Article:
NAD recommends Sherwin-Williams modify ‘no-VOC’ claims

The National Advertising Division of the Council of Better Business Bureaus has recommended that Sherwin-Williams modify or discontinue advertising claims that its Harmony paint line is completely free of volatile organic compounds (VOCs).

The NAD, which is the advertising industry’s self-regulatory forum, reviewed claims made by Sherwin-Williams in Web and print advertising following a challenge by Benjamin Moore & Co.

Specifically, Benjamin Moore challenged Sherwin-Williams’ claims of “No-VOC formula,” “Zero-VOC formula,” and “Formulated without silica and without VOCs for better indoor air quality.”

The NAD also reviewed the implied claim that the full line of Sherwin-Williams Harmony paints, including base paint and paint containing color, contain no VOCs.

For purposes of this challenge only, both the NAD and Benjamin Moore agreed that a “zero-VOC” or “no-VOC” claim is substantiated if the VOC content of the paint contains less than 5.0 grams per liter VOC.

The NAD said that based on Sherwin-William’s Material Safety Data Sheets and Technical Data Sheets, certain colors in its Harmony line would exceed the 5.0 g/L VOC threshold when its deep base paint was mixed with conventional colorants, but the majority of the paints in its Harmony line would yield less than 5.0 g/L.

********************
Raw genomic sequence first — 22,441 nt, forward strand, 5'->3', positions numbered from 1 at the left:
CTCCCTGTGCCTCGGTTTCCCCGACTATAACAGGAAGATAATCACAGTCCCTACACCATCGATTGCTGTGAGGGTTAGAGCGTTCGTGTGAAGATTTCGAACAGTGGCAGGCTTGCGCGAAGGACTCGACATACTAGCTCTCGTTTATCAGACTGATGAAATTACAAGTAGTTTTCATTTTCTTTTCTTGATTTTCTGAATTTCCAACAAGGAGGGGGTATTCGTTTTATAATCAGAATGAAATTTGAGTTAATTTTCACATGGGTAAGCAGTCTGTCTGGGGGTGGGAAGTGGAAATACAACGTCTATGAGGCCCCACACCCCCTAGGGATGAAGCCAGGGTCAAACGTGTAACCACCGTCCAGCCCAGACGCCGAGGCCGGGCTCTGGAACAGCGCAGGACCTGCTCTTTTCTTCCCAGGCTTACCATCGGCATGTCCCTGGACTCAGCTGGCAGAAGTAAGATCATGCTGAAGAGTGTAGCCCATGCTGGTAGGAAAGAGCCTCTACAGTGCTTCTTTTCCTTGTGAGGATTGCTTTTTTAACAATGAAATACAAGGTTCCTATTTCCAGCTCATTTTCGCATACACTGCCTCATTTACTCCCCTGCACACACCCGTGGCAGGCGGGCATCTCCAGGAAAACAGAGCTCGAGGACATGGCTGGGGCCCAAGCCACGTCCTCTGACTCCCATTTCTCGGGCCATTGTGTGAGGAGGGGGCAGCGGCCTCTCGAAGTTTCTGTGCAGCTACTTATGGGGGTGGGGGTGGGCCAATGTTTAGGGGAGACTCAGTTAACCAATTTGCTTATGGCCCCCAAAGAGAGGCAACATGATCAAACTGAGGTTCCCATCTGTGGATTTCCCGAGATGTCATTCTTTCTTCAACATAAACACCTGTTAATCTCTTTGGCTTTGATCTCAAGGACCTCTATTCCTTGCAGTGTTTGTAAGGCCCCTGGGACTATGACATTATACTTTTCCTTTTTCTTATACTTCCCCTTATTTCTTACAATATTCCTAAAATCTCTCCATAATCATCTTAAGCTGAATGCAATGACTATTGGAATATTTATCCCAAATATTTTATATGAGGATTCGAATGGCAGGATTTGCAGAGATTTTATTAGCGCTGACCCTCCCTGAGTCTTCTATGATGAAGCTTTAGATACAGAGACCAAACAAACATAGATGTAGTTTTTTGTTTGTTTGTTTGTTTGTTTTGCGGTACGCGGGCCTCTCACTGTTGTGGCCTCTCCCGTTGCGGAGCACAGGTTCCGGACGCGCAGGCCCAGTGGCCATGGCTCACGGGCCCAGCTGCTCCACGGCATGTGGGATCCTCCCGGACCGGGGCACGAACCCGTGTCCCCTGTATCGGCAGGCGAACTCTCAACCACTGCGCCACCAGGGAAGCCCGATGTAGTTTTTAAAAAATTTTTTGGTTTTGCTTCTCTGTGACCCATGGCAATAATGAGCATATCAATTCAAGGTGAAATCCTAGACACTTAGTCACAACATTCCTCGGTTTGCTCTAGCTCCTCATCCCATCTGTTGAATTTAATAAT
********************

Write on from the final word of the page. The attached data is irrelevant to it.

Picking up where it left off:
The NAD also reviewed the results of testing commissioned by Benjamin Moore on selected colors of Harmony paints. According to those tests, after the addition of conventional colorants to Sherwin-Williams’ deep base paint, VOC levels ranged from 42 to 112 g/L for “Coating” VOCs.

In response, Sherwin-Williams questioned the testing and maintained that because the majority of its paints in the Harmony line fall below the 5.0 g/L threshold, its zero-VOC claims are substantiated as to its entire line of Harmony paints.  

As a result, the NAD recommended that the claim be discontinued or modified to clearly convey to consumers that Harmony deep base paint may result in higher levels of VOCs for some colors.

According to a release by NAD, Sherwin-Williams responded to the recommendation by saying the company “is disappointed that the NAD did not agree with its position that both consumers and the industry understand zero-VOC claims to pertain only to the majority of colors in a paint line, as opposed to being a 100% ‘line claim.’ However, out of respect for the self-regulatory process, Sherwin-Williams will accept the NAD’s decision and will take the NAD’s findings into consideration in its future advertising for Harmony.”